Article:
(Corrects to say chicken prices decreased in 10th paragraph.)
Peru’s central bank sees no limit “in the short term” to how many dollars it can purchase to stem gains in the sol as its currency trades at a 15-year high, bank President Julio Velarde said.
The sol’s 2.3 percent advance this year and 20 percent in the past five years stems from foreign investors buying sol- denominated government debt and households and companies shifting their savings to the local currency from dollars, Velarde said on a conference call with investors today.
The central bank has bought $7.7 billion in the spot market this year to soak up the additional supply, helping swell international reserves 17 percent to $57.5 billion at the end of April. After buying dollars the central bank issues sol certificates of deposit locally to drain the extra soles from the economy through a process known as sterilization.
“I don’t see limits in the short term to the purchase of dollars because of sterilization factors,” Velarde said. “If we couldn’t sterilize because we were worried about inflation, we could also consider increasing reserve requirements.”
Peru’s sol rose 0.5 percent to 2.6375 per U.S. dollar this week, from 2.6510 on April 20, the steepest gain since the five days ending Dec. 2, according to Deutsche Bank’s local unit. The currency gained 0.2 percent today and last traded below 2.64 in December 1996, data from Peru’s financial regulator show.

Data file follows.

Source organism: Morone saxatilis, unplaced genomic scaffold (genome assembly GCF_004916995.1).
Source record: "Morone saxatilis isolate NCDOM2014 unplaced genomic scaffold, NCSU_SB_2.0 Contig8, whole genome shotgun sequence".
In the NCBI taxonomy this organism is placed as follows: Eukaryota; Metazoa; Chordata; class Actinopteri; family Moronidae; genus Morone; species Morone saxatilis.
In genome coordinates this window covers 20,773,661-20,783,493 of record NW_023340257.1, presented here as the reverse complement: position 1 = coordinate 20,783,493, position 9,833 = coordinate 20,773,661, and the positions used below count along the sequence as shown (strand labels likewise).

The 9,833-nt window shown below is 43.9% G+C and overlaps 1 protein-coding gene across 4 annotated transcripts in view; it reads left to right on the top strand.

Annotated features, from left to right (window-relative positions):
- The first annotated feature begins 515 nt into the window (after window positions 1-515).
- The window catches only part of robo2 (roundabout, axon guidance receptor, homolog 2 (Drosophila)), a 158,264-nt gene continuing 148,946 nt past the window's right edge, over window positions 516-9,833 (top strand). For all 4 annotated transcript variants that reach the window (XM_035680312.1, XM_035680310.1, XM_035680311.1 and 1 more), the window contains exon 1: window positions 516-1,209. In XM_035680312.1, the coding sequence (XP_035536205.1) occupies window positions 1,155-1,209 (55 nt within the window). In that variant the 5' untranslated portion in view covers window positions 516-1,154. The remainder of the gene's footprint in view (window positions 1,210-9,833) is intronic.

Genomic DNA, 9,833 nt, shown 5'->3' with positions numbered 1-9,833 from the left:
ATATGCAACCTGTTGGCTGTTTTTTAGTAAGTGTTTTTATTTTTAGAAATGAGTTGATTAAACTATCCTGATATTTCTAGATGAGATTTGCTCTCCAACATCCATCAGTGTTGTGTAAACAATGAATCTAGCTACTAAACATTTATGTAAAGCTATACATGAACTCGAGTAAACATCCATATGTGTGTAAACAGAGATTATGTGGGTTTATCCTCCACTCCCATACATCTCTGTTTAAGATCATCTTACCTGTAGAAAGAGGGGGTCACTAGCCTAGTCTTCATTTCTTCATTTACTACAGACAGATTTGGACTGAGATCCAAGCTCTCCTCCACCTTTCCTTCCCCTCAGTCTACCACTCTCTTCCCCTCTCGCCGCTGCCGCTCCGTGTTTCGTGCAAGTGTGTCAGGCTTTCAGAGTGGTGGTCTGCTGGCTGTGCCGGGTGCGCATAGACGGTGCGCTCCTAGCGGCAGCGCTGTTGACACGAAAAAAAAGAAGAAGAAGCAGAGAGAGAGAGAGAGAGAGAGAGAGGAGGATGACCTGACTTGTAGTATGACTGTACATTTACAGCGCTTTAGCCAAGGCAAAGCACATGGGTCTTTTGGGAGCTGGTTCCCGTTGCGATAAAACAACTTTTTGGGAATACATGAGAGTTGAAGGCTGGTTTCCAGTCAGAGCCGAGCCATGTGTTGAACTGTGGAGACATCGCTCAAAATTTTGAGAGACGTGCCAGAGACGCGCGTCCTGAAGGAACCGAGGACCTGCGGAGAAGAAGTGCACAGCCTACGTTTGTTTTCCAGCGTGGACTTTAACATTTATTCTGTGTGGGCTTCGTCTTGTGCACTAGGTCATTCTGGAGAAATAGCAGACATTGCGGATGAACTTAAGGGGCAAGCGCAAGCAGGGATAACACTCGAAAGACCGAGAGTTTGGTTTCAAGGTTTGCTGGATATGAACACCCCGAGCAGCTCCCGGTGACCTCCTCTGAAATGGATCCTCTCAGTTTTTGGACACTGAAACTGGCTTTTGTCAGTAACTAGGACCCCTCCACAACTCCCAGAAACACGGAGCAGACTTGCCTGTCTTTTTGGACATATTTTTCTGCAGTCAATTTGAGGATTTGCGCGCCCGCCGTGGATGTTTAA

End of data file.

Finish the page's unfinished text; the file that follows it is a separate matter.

The central bank is more concerned about sudden depreciation in the sol than it is by appreciation because of the effect on the banking system, where about 44 percent of all loans are denominated in dollars, Velarde said.
The sol’s appreciation and the comparatively lower interest rates for dollar deposits are encouraging companies and households to save in the local currency, according to the country’s bank association. Dollar deposits fell 1.4 percent to in March from February while sol-denominated deposits climbed 3.8 percent.
The central bank isn’t considering applying currency controls “of any kind” to slow the sol’s appreciation, Velarde said.
“If people are betting that currency is going to be appreciating always, probably they’ll be mistaken” at some point, he said. “I don’t know how much we’re going to acquire. You can consider that there might be some limit, but we don’t see it at this time.”
Velarde said he’s confident Peru’s annual inflation rate will be within the target of 1 percent to 3 percent before the end of the year. A decline in wholesale chicken prices this month has yet to be passed through to consumers, he said.
Consumer prices rose 0.77 percent in March, the fastest pace in eight months, as the cost of chicken jumped 8.8 percent and fuel prices rose. The annual inflation rate held at about 4.2 percent.
South America’s sixth-largest economy may expand as much as 6.2 percent this year, fueled by private investment growing by more than 10 percent and “strong” public investment, he said. Demand for housing is boosting growth as the nation’s middle class expands and formal employment climbs, he said.
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